Modified On May 16, 2013
After getting disinvited to an awards banquet, Bret Easton Ellis wrote a 3000+-word opinion piece for Out Magazine. In the essay, entitled “In the Reign of the Gay Magical Elves,” Ellis comments on his disinvitation and on the media coverage of the coming out of NBA benchwarmer Jason Collins.
Here’s the best part (and the reason we’re mentioning it on a website about standup comedy):
Because of these and similar comments, I’ve been accused by a few vocal sections of the gay community of being a “self-loathing” gay man. I might be a little self-loathing at times (I don’t think it’s an unattractive quality, BTW) but it’s not because I’m gay. I might come off that way because I think life is essentially hard and that scalding humor and rallying against its absurdities is the path on which to move through the world– and sometimes that means making fun of myself or lashing out at media targets in a way that might make it look to a dumbass that I Hate Bret. That a gay man can’t make a joke equating AIDS with Grindr (something my boyfriend and I had used a number of times) without getting punished and being called “self-loathing” is indicative of the new gay fascism. The real shame isn’t the jokey observation. The real shame is the PC gay reaction to the jokey observation. The real shame is that most gay men– who are every bit as hilariously filthy and raunchy and un-PC as their straight male counterparts– have to somehow tow the GLAAD party line in public or else be criticized. A lot of gay men probably feel they can’t be provocatively raunchy or politically incorrect in the mainstream media because it doesn’t represent The Cause. This is where we’re at now, I guess. Within the clenched world of the gay PC police there has been a tightening of the reigns. It’s as if in this historic moment for gay men we somehow still need to be babied and coddled and used as shining examples of humanity and objects of fascination—the gay baby panda—and this is a new kind of gay victimization. The fact that it is often being extolled by other gays in the Name of the Good Cause is doubly stifling.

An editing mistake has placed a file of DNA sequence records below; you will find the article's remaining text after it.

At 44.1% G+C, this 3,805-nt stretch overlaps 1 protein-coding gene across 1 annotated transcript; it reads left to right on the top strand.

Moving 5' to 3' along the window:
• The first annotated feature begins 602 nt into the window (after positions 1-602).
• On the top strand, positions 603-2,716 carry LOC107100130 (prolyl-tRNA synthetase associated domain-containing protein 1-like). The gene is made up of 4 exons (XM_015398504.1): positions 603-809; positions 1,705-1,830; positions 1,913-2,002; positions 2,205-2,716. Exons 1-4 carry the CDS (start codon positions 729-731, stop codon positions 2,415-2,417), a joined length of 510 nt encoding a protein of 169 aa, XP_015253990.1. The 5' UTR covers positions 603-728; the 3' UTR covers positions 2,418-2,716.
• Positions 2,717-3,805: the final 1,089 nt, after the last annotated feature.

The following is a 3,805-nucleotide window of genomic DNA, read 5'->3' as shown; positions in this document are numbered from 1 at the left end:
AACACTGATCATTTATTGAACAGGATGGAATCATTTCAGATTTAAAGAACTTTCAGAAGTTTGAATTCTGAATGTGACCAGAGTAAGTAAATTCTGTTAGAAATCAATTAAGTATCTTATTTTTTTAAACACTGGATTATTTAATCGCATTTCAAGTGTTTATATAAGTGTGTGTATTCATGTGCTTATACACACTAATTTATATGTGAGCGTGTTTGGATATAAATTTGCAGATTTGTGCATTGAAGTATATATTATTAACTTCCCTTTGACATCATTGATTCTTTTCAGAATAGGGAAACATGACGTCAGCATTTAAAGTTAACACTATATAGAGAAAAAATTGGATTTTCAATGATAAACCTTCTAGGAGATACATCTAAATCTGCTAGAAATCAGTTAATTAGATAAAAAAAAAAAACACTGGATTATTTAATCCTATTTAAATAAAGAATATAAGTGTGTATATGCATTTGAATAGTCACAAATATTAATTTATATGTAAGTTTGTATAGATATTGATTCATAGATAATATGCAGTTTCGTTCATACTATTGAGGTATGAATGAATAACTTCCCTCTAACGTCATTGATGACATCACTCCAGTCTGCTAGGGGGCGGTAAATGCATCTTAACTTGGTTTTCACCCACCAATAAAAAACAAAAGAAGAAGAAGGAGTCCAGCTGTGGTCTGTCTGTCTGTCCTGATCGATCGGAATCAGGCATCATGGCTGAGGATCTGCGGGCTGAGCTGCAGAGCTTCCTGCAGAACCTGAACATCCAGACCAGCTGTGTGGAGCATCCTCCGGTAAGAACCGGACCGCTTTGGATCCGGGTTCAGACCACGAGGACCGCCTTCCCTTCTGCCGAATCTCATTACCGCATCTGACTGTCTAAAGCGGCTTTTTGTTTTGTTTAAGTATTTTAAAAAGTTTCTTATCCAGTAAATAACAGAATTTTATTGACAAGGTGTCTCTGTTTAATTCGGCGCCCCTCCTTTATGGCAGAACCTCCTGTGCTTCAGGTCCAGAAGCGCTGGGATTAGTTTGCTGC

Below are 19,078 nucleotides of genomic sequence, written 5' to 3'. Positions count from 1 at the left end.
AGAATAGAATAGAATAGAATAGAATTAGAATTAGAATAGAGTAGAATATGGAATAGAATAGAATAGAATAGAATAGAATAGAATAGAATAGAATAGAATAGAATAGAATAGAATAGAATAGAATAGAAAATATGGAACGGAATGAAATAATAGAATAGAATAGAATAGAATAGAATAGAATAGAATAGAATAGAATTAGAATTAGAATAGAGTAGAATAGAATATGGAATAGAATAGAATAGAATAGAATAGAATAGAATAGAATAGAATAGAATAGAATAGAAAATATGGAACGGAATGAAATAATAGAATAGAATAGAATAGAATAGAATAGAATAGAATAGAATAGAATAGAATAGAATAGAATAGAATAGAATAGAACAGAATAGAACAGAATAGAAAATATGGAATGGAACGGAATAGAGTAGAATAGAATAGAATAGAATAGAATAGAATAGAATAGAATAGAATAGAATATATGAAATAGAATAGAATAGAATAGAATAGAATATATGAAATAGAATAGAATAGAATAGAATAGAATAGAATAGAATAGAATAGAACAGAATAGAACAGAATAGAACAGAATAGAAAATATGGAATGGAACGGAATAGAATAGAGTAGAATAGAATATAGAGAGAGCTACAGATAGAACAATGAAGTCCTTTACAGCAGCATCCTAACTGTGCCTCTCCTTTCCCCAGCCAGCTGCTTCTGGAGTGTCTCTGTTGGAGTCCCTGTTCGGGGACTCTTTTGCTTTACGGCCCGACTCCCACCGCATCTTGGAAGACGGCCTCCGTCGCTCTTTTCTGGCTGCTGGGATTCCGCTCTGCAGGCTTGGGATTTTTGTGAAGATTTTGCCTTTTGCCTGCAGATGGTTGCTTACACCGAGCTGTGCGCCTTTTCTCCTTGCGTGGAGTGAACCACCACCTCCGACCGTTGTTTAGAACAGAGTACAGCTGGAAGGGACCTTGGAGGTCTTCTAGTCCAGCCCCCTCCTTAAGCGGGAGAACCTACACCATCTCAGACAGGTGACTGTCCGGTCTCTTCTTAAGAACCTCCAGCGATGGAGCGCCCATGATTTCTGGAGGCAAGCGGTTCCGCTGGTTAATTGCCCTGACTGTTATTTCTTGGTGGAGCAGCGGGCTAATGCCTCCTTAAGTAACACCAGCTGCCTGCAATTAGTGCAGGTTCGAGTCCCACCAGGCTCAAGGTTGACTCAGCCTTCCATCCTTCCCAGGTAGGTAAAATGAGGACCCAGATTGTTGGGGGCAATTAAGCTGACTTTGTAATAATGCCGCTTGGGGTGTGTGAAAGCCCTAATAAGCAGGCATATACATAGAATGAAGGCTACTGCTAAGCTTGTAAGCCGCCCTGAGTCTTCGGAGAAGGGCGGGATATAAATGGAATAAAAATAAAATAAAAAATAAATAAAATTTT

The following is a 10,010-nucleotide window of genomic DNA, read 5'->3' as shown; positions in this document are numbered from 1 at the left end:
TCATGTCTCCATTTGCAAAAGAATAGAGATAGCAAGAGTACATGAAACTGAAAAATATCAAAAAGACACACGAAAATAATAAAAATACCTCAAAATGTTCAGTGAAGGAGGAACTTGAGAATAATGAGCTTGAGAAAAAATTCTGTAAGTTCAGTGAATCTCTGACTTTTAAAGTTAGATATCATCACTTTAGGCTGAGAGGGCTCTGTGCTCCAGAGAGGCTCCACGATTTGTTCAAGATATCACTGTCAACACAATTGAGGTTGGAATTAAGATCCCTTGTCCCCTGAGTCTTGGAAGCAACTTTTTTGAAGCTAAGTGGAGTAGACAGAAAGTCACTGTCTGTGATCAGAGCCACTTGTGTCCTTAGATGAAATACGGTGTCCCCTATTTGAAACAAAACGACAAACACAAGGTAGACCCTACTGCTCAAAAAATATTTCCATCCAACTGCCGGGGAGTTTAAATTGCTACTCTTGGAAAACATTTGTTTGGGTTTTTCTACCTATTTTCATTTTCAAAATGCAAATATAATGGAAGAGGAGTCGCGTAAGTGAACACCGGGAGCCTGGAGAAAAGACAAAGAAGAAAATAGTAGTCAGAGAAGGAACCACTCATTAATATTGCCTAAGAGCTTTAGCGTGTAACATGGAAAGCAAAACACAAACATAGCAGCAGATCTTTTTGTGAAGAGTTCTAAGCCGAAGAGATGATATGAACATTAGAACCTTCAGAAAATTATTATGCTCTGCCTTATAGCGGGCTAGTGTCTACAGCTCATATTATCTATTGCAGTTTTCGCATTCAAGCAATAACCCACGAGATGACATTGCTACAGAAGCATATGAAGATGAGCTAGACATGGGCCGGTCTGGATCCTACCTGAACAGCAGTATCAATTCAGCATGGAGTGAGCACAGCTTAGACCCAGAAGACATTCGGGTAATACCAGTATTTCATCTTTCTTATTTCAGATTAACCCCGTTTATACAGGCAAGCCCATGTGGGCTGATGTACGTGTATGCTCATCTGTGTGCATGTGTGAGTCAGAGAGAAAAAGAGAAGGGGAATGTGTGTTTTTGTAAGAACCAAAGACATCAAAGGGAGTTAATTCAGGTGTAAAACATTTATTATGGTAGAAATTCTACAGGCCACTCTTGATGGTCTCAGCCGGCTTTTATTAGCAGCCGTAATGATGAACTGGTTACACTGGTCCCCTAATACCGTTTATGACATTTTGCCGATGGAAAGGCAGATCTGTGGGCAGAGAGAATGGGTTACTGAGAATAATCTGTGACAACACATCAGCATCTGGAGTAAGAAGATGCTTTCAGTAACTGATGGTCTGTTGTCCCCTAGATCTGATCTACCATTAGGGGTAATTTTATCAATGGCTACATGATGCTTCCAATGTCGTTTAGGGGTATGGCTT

We caution our readers to pay close attention to the words above that are in bold (we boldified them, not Ellis or Out.com) and ponder how they might relate to standup comedy in general and to recent standup comedy “controversies.” (Extra points to readers who can identify which controversies. Points will be taken off for readers who focus on gay issues instead of issues of free expression.)
Oh… and read the whole BEE essay– it’s fascinating and, let’s be honest, it doesn’t take all that long to read 3,000 words.
And if you don’t know who Bret Easton Ellis is, Wikipedia does.